At the same time as Vassario was being berated by his master, the army of the Emperor Darius made camp in a deep valley of vineyards and farms, stretched out over some distance due to the slope of the terrain. Darius made his way into his command tent, which was still being set up. Soldiers of his personal guard carried chairs and tables and other furnishings in from one of the wagons as the Emperor sighed and gratefully unfastened the buckles that held his cuirass together. He lifted off the front and tossed it carelessly on the bed that had just been dropped to one side, before taking the rear plate and treating it much the same way. With a long stretch, he rubbed his sore shoulders and collapsed heavily into a chair.
Caerdin entered a moment later with Tythias and Balo. The general continued to look paler and weaker by the day and every time he set eyes on the man, he felt fresh waves of worry and sadness. Trying not to show it, he smiled and gestured to the other seats.
“I thought with all the extra time we’d made up and the travelling until dark had fallen, we were going to be at your chosen place by tonight.”
Kiva nodded. “We probably could have been with a couple of extra hours, but it’s no longer urgent. Tythias’ scouts report that Sabian’s army is still at least a day away and are camping down each night. We’re maybe two hours away. Under these circumstances, I’d rather we arrived early in the morning and the men could get a good idea of the terrain. Plus it’ll be a lot more comfortable drawing up our defences in the daylight. We’ll have all day to set up before Velutio arrives and we can have the entire army fortifying our position in rotated groups while the others rest and eat. Our force will be nicely rested and fully fortified by the time the enemy get there. All in all, I’m happy with the progress.”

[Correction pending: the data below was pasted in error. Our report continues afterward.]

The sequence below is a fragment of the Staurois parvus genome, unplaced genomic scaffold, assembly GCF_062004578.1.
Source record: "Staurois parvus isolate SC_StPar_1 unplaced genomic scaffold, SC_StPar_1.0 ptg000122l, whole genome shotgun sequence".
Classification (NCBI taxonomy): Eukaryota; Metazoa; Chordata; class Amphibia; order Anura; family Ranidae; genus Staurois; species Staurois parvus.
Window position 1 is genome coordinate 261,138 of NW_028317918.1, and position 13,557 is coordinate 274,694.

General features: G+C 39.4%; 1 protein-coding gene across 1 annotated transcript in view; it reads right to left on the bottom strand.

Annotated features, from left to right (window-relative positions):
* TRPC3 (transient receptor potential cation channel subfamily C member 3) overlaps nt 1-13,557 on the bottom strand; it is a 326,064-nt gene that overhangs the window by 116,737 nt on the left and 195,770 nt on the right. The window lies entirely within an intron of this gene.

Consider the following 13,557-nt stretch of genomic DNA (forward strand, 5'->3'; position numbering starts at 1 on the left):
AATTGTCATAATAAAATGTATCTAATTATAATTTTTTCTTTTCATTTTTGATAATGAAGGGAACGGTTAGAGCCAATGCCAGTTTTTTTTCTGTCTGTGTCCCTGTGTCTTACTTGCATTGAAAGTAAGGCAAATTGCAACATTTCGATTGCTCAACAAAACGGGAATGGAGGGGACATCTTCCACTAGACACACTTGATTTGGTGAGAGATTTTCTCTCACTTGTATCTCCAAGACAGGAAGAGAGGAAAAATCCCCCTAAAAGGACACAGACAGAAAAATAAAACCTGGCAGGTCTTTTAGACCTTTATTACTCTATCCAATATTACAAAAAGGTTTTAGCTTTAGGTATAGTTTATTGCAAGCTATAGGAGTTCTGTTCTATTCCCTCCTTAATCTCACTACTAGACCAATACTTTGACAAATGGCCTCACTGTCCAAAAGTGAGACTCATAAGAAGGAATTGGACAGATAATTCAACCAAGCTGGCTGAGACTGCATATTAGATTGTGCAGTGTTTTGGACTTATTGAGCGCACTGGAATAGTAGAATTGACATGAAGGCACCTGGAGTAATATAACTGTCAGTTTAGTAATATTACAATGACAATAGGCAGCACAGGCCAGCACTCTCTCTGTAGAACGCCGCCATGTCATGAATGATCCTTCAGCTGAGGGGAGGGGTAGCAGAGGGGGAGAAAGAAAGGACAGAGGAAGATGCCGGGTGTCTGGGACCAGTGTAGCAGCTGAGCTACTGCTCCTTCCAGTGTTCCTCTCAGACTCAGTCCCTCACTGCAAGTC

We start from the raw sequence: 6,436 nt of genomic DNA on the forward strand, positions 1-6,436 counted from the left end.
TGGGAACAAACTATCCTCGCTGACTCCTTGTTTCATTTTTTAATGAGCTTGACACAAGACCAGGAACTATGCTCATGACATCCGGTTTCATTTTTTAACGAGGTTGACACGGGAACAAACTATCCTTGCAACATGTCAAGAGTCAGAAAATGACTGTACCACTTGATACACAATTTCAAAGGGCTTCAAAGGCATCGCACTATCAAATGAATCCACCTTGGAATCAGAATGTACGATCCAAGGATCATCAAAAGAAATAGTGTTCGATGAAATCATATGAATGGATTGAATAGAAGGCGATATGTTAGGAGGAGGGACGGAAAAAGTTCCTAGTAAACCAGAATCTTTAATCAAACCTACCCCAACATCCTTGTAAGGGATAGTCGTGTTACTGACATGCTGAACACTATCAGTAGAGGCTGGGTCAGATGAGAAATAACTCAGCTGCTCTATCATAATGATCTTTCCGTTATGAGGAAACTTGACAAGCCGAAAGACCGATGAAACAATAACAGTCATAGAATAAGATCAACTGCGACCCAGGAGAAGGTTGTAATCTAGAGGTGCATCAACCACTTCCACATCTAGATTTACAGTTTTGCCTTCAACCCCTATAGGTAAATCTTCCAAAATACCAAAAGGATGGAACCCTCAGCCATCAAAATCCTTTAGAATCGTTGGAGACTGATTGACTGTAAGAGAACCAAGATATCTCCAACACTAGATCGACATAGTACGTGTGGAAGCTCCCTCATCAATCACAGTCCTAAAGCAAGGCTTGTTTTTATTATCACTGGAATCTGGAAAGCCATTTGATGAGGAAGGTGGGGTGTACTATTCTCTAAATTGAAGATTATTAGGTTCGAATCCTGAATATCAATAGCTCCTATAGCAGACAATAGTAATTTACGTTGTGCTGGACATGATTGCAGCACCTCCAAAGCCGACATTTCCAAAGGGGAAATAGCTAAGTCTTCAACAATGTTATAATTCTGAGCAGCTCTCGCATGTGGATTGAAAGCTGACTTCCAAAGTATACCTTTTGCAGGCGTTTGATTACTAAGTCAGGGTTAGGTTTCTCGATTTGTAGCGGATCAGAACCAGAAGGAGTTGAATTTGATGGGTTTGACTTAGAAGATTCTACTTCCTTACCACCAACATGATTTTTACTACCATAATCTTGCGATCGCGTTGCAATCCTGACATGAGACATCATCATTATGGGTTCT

“Good.” Darius smiled, reaching out for the jug of refreshments one of the soldiers had delivered. “I think we’re just about ready then, or as ready as we’ll ever be, anyway. Now what we need to do is discuss what’s going to happen on the day itself.”
Kiva relaxed. “Firstly we’re going to be in our absolute finest. Full ceremonial gear for all senior officers and all of your guard. That means no plain cuirasses. Embossed breastplates are a must. Full military cloaks, crests, standard bearers with all the banners and cavalry masks.”